I’ve just finished reading former SA Revenue Services executive Johann van Loggerenberg’s book on his troubles, caused primarily by enemies who manipulated gullible journalists. This has become a popular pastime for the corrupted. Simply put, this is how it plays out: First, deny the truth. Then present your version of it. Next, use those under your influence to peddle the pork pies. And continue republishing the lie so that after it has been repeated often enough, everyone believes it. The latest developments around DRC “business practices” will quickly relate. This week, the African unit of the world’s fifth biggest hedge fund, Och-Ziff, was fingered for corruption by US courts. The company admitted its role and paid a hefty $412m fine. But the central figures in the sage, DRC President Joseph Kabila and Israeli diamond mogul Dan Gertler, are proclaiming their innocence. For background, they have been close since then 30 year old Kabila assumed power when his father, Laurent, was assassinated in 2001. Kabila is remembered by the international investment community as the man who in 2010, by Presidential decree, withdrew Tullow plc’s oil exploration licence in the eastern DRC to make a gift of it to companies owned by family members of South African President Jacob Zuma. Kabila and Gertler have now brought multinational mining group Glencore into the story. What was that about getting fleas? – Alec Hogg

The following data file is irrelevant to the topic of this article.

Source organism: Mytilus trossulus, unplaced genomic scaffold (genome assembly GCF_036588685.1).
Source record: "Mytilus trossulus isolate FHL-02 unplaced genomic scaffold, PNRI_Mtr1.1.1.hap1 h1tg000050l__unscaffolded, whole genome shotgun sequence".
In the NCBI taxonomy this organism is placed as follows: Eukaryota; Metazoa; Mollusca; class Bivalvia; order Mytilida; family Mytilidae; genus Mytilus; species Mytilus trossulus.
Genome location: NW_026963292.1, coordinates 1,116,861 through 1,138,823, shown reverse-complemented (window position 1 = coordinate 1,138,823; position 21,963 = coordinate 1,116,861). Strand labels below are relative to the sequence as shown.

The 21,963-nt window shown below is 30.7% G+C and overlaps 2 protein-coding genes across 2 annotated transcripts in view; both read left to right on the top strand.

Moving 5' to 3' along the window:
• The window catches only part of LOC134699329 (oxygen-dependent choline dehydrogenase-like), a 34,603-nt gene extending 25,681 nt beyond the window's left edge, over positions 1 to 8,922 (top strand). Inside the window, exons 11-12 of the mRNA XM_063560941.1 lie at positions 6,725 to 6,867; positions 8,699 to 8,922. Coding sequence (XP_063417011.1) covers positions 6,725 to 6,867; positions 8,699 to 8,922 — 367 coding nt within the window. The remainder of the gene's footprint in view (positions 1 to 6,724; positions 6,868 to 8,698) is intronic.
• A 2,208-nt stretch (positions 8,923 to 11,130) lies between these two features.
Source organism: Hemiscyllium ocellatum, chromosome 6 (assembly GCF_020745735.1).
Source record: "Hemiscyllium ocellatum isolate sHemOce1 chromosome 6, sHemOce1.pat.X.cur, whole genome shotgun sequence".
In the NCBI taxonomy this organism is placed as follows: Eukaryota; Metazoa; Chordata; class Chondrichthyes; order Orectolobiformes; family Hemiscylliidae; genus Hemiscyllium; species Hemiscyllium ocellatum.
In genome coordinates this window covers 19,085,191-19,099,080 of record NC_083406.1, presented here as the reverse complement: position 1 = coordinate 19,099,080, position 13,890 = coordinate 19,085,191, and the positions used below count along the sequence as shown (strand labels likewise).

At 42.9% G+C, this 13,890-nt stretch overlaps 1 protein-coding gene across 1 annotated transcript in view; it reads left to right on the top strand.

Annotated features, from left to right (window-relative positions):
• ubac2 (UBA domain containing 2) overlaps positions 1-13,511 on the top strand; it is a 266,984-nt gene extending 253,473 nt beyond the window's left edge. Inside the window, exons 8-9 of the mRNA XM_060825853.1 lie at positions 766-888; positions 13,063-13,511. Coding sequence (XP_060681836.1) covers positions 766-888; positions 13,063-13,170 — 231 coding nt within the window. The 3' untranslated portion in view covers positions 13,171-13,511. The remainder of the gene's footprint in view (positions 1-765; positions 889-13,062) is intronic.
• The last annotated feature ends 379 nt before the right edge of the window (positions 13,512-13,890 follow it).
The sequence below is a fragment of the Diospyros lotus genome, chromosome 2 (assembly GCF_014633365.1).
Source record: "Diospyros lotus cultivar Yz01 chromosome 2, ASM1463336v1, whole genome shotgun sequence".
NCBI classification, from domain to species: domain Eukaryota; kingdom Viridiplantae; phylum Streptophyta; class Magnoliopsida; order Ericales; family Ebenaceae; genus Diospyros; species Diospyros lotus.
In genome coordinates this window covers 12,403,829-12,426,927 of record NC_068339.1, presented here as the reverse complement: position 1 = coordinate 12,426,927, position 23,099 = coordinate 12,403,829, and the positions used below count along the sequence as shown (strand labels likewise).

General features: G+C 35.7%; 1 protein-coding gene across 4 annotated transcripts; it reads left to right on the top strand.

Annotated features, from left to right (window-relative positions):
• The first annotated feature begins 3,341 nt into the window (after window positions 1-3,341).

(Bloomberg) — The Democratic Republic of Congo defended Israeli billionaire Dan Gertler’s business dealings in the mineral-rich country, five days after he was linked to a bribery investigation by U.S. authorities.
“For us an attack on him is an attack on the Congo,” Barnabe Kikaya Bin Karubi, President Joseph Kabila’s chief diplomatic adviser, said in an interview Tuesday in the capital, Kinshasa. “Mr. Gertler’s businesses are legitimate. He pays his taxes, making a good contribution to our government in monetary terms.”
Och-Ziff Capital Management Group LP’s Africa unit last week agreed to plead guilty to a charge of conspiring to pay off officials in Congo as part of settlements with the Justice Department and the Securities and Exchange Commission. Och-Ziff itself agreed to pay $412 million in fines and penalties to settle conspiracy allegations related to bribery by the unit in Congo and other African nations.